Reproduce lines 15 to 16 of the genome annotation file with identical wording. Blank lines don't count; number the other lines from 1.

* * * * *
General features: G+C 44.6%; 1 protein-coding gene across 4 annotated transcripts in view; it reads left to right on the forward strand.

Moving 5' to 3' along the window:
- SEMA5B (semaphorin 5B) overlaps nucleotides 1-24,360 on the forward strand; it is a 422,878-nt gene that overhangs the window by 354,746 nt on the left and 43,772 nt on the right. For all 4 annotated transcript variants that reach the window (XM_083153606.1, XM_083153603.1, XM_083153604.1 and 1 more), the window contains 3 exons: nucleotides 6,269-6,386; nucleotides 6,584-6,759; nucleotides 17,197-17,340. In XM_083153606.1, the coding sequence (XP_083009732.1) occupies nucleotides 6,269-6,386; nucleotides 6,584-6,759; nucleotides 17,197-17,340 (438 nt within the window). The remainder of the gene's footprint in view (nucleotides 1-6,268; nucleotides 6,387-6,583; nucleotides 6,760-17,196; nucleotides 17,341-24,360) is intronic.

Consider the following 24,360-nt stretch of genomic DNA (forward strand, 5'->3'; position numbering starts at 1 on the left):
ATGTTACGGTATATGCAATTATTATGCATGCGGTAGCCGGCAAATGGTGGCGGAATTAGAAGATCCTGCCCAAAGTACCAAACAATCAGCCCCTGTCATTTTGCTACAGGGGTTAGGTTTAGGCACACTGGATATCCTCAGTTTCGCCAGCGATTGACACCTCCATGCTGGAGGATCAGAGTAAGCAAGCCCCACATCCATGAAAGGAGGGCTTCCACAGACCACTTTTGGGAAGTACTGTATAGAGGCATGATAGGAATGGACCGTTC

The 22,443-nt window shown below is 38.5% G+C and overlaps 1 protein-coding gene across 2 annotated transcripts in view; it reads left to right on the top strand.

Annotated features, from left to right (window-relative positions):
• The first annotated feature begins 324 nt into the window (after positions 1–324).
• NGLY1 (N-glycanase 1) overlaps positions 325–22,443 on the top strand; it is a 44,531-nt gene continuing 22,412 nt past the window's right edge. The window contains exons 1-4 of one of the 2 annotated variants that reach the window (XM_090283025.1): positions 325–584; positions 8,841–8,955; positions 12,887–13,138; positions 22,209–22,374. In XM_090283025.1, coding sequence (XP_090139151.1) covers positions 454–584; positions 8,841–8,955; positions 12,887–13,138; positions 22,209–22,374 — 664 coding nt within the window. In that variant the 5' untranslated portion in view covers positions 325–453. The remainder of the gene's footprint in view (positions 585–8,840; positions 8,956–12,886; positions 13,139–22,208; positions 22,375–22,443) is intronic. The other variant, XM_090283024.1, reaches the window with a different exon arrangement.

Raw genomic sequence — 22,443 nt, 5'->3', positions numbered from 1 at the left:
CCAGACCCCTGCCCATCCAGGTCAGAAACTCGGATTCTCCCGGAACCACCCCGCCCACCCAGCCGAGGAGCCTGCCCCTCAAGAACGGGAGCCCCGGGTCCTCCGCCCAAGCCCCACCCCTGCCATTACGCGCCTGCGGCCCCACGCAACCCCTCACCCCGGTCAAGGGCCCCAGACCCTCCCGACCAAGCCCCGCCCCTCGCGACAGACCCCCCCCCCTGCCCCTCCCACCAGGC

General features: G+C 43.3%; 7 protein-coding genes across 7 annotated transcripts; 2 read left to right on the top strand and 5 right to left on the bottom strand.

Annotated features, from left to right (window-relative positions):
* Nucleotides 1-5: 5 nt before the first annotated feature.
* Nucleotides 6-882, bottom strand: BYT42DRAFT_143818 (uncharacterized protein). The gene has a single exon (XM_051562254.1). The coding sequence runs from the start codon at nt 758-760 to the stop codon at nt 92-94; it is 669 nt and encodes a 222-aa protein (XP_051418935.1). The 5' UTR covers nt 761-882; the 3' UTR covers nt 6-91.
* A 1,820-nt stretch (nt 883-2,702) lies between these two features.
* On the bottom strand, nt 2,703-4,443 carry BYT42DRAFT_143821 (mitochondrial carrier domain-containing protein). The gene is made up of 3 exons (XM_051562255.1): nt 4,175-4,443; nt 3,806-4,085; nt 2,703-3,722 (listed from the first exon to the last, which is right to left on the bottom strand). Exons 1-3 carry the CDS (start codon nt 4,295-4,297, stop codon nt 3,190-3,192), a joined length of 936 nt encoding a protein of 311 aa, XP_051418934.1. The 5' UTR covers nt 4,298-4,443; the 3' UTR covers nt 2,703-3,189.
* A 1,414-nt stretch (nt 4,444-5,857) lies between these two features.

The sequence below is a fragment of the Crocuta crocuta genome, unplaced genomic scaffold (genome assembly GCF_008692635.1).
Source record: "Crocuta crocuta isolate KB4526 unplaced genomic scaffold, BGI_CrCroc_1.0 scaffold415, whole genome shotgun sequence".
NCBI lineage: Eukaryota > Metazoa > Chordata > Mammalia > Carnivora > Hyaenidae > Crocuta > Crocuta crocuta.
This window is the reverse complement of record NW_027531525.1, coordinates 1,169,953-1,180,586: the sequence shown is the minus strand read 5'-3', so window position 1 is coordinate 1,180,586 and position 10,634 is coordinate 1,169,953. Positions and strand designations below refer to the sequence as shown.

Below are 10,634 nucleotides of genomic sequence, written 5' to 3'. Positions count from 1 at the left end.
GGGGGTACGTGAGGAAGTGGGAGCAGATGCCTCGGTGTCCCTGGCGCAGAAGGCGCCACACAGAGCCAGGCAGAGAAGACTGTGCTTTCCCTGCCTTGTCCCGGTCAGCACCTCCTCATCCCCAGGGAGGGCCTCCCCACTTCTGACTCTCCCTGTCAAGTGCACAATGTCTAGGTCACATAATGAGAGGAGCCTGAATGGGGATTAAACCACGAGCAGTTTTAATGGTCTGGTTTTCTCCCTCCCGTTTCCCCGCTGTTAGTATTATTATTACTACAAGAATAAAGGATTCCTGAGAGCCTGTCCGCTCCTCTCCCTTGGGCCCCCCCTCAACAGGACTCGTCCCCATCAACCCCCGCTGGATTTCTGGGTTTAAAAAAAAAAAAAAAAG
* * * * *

* Nucleotides 6-882, bottom strand: BYT42DRAFT_143818 (uncharacterized protein). The gene has a single exon (XM_051562254.1). The coding sequence runs from the start codon at nt 758-760 to the stop codon at nt 92-94; it is 669 nt and encodes a 222-aa protein (XP_051418935.1). The 5' UTR covers nt 761-882; the 3' UTR covers nt 6-91.
* A 1,820-nt stretch (nt 883-2,702) lies between these two features.